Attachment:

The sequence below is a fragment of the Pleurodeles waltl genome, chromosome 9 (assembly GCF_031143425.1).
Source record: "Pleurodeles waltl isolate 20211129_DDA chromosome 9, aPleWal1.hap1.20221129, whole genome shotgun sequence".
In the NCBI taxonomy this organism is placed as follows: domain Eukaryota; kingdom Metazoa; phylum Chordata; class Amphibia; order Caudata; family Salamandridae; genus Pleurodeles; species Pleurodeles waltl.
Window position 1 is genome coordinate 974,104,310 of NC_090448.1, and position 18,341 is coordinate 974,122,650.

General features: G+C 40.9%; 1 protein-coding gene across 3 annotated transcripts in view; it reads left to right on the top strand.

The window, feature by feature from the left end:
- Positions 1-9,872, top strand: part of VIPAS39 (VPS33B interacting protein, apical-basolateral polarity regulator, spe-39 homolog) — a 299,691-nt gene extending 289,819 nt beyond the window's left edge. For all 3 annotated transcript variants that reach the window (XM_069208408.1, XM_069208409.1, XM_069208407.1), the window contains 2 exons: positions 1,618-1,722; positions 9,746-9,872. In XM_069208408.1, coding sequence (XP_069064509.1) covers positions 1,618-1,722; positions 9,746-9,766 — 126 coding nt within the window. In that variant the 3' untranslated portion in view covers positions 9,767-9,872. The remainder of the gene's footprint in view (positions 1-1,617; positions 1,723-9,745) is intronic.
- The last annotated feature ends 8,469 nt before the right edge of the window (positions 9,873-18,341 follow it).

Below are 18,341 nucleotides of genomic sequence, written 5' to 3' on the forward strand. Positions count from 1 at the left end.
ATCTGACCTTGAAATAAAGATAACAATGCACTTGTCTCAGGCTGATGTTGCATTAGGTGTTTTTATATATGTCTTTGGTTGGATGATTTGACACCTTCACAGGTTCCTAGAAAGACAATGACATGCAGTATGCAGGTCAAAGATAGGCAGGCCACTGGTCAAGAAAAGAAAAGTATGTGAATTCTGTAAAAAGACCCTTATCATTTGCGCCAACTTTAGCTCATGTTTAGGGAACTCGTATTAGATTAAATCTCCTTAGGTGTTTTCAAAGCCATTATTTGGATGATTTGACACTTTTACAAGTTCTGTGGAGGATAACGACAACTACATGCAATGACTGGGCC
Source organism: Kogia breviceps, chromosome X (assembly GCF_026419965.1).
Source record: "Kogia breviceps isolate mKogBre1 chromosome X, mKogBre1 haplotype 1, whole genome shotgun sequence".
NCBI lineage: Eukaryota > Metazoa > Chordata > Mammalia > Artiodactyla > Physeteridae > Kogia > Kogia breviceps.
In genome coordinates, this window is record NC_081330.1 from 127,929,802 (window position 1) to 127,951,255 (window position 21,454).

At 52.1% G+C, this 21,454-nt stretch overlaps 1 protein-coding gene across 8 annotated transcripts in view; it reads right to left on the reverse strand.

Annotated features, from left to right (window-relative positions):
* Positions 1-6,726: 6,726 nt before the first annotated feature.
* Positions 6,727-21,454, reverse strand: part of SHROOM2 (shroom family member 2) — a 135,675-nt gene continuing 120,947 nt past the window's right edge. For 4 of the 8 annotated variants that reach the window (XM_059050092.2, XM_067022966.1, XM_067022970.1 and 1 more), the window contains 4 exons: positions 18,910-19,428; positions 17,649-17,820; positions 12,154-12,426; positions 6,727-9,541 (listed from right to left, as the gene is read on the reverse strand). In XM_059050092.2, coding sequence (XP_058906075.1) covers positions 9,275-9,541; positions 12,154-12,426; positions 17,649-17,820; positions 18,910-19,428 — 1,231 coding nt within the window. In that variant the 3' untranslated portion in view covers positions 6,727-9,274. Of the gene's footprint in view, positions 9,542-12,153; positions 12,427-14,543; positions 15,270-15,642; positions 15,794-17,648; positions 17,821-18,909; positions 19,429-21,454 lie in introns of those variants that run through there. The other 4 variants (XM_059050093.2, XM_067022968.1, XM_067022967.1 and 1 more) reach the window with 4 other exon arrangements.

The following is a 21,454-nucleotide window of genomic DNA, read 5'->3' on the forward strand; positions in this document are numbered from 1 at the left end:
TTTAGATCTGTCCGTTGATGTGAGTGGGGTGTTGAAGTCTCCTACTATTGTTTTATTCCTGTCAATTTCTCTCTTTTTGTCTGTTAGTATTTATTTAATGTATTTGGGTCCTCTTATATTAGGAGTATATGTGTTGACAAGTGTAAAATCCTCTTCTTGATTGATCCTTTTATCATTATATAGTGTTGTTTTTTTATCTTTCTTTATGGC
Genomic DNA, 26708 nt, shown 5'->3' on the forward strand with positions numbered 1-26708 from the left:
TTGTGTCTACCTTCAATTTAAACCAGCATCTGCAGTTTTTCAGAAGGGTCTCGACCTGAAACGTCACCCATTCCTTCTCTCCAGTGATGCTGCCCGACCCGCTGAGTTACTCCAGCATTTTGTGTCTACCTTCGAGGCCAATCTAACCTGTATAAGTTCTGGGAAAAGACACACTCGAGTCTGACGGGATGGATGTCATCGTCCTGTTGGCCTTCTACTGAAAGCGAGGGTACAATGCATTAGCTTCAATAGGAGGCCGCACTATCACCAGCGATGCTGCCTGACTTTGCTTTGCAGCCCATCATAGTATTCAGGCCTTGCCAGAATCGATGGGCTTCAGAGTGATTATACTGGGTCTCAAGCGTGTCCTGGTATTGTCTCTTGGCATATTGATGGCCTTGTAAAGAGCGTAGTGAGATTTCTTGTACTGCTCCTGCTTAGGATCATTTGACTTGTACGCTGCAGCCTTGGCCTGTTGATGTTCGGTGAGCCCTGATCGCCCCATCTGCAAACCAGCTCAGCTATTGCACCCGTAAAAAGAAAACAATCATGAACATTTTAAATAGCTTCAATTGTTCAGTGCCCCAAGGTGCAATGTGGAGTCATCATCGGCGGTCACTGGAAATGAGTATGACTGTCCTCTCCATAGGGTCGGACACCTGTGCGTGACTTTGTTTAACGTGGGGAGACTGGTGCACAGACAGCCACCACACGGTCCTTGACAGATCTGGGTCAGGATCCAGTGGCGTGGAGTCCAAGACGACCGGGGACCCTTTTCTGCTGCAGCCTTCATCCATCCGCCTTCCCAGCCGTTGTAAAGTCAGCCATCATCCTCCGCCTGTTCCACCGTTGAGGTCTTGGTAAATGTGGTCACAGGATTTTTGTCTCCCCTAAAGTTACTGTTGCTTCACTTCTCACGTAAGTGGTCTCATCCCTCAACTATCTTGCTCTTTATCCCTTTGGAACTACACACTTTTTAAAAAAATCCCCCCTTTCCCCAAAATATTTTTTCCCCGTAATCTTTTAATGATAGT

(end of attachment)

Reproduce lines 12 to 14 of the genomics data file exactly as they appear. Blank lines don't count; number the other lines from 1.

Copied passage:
Source record: "Kogia breviceps isolate mKogBre1 chromosome X, mKogBre1 haplotype 1, whole genome shotgun sequence".
NCBI lineage: Eukaryota > Metazoa > Chordata > Mammalia > Artiodactyla > Physeteridae > Kogia > Kogia breviceps.
In genome coordinates, this window is record NC_081330.1 from 127,929,802 (window position 1) to 127,951,255 (window position 21,454).